Saturday, July 26, 2014

Alaska Journal #33: Denali National Park, Part Four

"Wildflowers bloom during the short growing season."  

"In the taiga understory grow many plants used for food and medicine by Alaskan natives.  Willow contains salicin, comparable to the active ingredient found in aspirin.  Labrador tea is used to treat colds, arthritis and gout.  Young spruce tips are high in vitamin C and can be made into tea or jelly.  The inner bark of the spruce tree can be eaten as a survival food."




We left the bus and we able to take pictures and get a panoramic view of our surroundings.

"Like the taiga, the tundra must contend with a short growing season.  It is even more exposed to abrasive, blasting winds and plants must root thinner and rockier soil."


"'I have walked over the green, flowering slopes in the rain, when the fog hid the landscape beyond a few hundred yards, and felt that the white mountain avens, the purple rhododendrons, and the delicate white bells of the heather at my feet were alone worthy of our efforts.'--Adolph Murie, A Naturalist in Alaska" 



"A silt-laden stream flows and shifts, carving out a wide riverbed.  A caribou sniffs, paws the ground, and hurries along its way."   

"A winter wind blows across a ridge, exposing plants and lichens that hungry caribou relish."

"The three make an enchanted braid:  water, wind, and caribou, all colored by a northern restlessness."

"Caribou calves can walk one hour after birth, and sprint with their herd just a day or two later."

"Even when they are not actively migrating, caribou travel vast distances to browse and keep ahead of the biting flies that plague them."

"Occasionally, they'll seek rest and refuge atop a breezy ridge or in a cool snowfield."

"Herbivores of all kinds spend the summer ceaselessly grazing." 

That's the end of caribou for now.  :)
Oops, not quite.

We were happy to see another bear.




"The ground squirrel is eaten by wolf, lynx, fox and wolverine.  It is a main food of golden eagles and a treat for grizzly bears, which paw holes in the tundra while pursuing their favorite high-protein snack."



 
















Away he went, perhaps looking for his girlfriend.  :)

"A male caribou will grow to be between 350 and 400 pounds, the female, 175 to 225 pounds.  Maximum height is 3.5 to 4 feet at shoulders.  Caribou live 11 to 12 years."

"Ma"Males and females grow antlers, with male antlers significantly larger--they may reach 25 pounds or more on big bulls."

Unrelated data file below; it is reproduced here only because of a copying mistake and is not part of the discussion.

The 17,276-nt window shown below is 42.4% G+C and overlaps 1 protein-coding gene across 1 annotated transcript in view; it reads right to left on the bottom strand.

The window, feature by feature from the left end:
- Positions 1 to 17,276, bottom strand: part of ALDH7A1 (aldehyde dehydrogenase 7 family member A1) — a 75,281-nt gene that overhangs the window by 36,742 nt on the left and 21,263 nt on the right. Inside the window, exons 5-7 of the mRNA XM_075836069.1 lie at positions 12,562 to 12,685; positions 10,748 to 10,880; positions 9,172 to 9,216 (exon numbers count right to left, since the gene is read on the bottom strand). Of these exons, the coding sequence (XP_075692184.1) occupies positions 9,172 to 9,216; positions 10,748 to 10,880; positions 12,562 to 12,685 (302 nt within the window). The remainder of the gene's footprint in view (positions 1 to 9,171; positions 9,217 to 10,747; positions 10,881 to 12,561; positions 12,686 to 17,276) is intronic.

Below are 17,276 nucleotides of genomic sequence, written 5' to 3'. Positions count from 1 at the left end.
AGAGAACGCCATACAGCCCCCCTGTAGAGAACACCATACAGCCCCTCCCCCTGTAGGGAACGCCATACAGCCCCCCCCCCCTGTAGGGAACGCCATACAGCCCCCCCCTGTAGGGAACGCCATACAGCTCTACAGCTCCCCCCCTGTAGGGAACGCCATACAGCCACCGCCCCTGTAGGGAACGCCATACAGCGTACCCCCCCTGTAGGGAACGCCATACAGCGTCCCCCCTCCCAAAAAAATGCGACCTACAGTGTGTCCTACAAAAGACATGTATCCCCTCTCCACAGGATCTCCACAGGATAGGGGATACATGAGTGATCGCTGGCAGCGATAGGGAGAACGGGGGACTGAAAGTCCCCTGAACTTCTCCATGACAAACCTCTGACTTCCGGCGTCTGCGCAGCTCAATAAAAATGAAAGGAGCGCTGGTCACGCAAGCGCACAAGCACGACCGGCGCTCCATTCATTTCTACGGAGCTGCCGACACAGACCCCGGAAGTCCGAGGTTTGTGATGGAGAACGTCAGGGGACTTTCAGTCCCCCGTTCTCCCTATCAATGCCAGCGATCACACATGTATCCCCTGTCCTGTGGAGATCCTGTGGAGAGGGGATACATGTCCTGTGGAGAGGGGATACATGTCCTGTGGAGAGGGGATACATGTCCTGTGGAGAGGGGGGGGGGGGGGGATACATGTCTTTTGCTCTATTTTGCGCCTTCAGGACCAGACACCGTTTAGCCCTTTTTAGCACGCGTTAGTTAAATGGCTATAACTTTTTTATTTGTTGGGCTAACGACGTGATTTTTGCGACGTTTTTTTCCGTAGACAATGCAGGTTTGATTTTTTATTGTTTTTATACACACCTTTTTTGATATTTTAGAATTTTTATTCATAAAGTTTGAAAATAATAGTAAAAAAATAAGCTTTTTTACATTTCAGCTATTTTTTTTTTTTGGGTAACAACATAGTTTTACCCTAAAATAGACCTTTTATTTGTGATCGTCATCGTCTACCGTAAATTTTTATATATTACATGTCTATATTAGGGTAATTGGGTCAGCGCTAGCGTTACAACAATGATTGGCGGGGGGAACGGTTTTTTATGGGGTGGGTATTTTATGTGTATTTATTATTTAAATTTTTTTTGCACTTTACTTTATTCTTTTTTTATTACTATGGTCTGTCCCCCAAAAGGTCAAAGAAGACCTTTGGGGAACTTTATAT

"Caribou mate in October at 3 years; gestation period is 8 months; one calf born May -June; calves weight 10 to 15 pounds."

"Caribou eat willow, dwarf birch and grasses in summer.  Their food in winter is lichens, moss and dried sedges."





"Caribou seek refuge from bugs on snowfields.  They graze for lichens and other plants with their heads low to the ground."



Debbie is wearing the headband she bought earlier that day.  It's made of the fur of huskies.  Cute!!  I love it. 

The final photos on our wilderness tour were of a raven.

Ravens are year-round residents of the park.  "The chickadee, a year-round resident that weighs barely half an ounce, will gorge on cached seeds to maintain its weight, and therefore its insulation.  In a single day of bingeing, a chickadee can gain up to 10 percent of its body mass, that's like a 140-pound person gaining 14 pounds in one day."    

"Many species of birds migrate to Denali in summer from thousands of miles outside Alaska.  The list includes arctic terns, American golden plovers, long-tailed jaegers, surfbirds, arctic warblers, wheatears, willow ptarmigan (the state bird), golden eagles and trumpeteer swans."

"Common ravens have been a part of human civilization for centuries.  They seem to enjoy the distant company of people and will follow hikers."  


"While their crass calling may get a little annoying, they are generally an interesting bird to have around."

That concludes our trip into Denali National Park and Preserve.  As before, the quotations are from Denali:  A Living Tapestry, A Wilderness Tour Companion.



2 comments:

Cap Chastain said...

Shaddy you just keep RAMPING-UP your posts !! You noted the 'short growing season' .. it is short BUT IT IS INTENSE !! The first Caribou photo I thought was from an informational brochure. Then the Caribou photos just kept coming on and on and on and it dawned on me that you had a Caribou 'encounter'. I have NEVER had such a viewing. In 1992 up near Deadhorse I did see several Caribou herds of .. IF not a thousand .. at least hundreds of them moving south for the winter. It was an awesome sight.

The 'beige' grizzly looks so famliar. They must have a name for him. Poor ground squirrels.

I had to chuckle about the rain and the fog. THIS is usual up here. The sun just darts in and out as it pleases. Then again .. we do get some stretches of brilliant weather. About 40 days in a summer.

Hark the Raven Evermore. LOVING the visit you enjoyed up here. Debbie and a Musky Hair Hat? I have never heard of such a thing. I will go back and re-read that.

Smiles and Joy from Cap and from Patti ..

Cheryl aka Shaddy said...

CAP & PATTI: Husky fur headband, not musky hair. TeeHee.